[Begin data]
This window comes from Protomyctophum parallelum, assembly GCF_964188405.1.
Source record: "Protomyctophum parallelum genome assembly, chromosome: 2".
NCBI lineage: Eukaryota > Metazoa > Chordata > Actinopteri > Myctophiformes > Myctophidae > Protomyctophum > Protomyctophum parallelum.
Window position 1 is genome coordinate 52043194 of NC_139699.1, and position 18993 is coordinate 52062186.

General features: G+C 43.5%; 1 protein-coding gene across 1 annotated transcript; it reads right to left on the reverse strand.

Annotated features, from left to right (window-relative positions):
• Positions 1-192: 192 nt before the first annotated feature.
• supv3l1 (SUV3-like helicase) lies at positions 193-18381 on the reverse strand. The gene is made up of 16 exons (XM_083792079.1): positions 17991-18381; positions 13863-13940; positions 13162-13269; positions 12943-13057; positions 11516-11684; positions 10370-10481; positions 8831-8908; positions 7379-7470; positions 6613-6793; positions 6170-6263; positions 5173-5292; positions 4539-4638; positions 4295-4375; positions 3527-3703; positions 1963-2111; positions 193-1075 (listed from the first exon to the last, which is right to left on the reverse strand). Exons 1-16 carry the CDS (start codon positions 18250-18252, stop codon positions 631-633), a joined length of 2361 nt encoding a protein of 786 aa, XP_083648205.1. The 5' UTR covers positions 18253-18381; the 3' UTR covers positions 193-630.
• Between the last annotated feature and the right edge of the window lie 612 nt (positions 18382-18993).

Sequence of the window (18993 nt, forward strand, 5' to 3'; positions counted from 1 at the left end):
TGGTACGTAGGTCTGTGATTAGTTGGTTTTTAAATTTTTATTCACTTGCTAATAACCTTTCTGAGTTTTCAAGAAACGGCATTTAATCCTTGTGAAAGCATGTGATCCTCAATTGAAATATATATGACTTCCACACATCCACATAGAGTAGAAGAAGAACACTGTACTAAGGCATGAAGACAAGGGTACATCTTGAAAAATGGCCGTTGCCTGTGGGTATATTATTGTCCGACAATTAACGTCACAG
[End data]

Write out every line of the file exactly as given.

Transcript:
This window comes from Protomyctophum parallelum, assembly GCF_964188405.1.
Source record: "Protomyctophum parallelum genome assembly, chromosome: 2".
NCBI lineage: Eukaryota > Metazoa > Chordata > Actinopteri > Myctophiformes > Myctophidae > Protomyctophum > Protomyctophum parallelum.
Window position 1 is genome coordinate 52043194 of NC_139699.1, and position 18993 is coordinate 52062186.

General features: G+C 43.5%; 1 protein-coding gene across 1 annotated transcript; it reads right to left on the reverse strand.

Annotated features, from left to right (window-relative positions):
• Positions 1-192: 192 nt before the first annotated feature.
• supv3l1 (SUV3-like helicase) lies at positions 193-18381 on the reverse strand. The gene is made up of 16 exons (XM_083792079.1): positions 17991-18381; positions 13863-13940; positions 13162-13269; positions 12943-13057; positions 11516-11684; positions 10370-10481; positions 8831-8908; positions 7379-7470; positions 6613-6793; positions 6170-6263; positions 5173-5292; positions 4539-4638; positions 4295-4375; positions 3527-3703; positions 1963-2111; positions 193-1075 (listed from the first exon to the last, which is right to left on the reverse strand). Exons 1-16 carry the CDS (start codon positions 18250-18252, stop codon positions 631-633), a joined length of 2361 nt encoding a protein of 786 aa, XP_083648205.1. The 5' UTR covers positions 18253-18381; the 3' UTR covers positions 193-630.
• Between the last annotated feature and the right edge of the window lie 612 nt (positions 18382-18993).

Sequence of the window (18993 nt, forward strand, 5' to 3'; positions counted from 1 at the left end):
TGGTACGTAGGTCTGTGATTAGTTGGTTTTTAAATTTTTATTCACTTGCTAATAACCTTTCTGAGTTTTCAAGAAACGGCATTTAATCCTTGTGAAAGCATGTGATCCTCAATTGAAATATATATGACTTCCACACATCCACATAGAGTAGAAGAAGAACACTGTACTAAGGCATGAAGACAAGGGTACATCTTGAAAAATGGCCGTTGCCTGTGGGTATATTATTGTCCGACAATTAACGTCACAG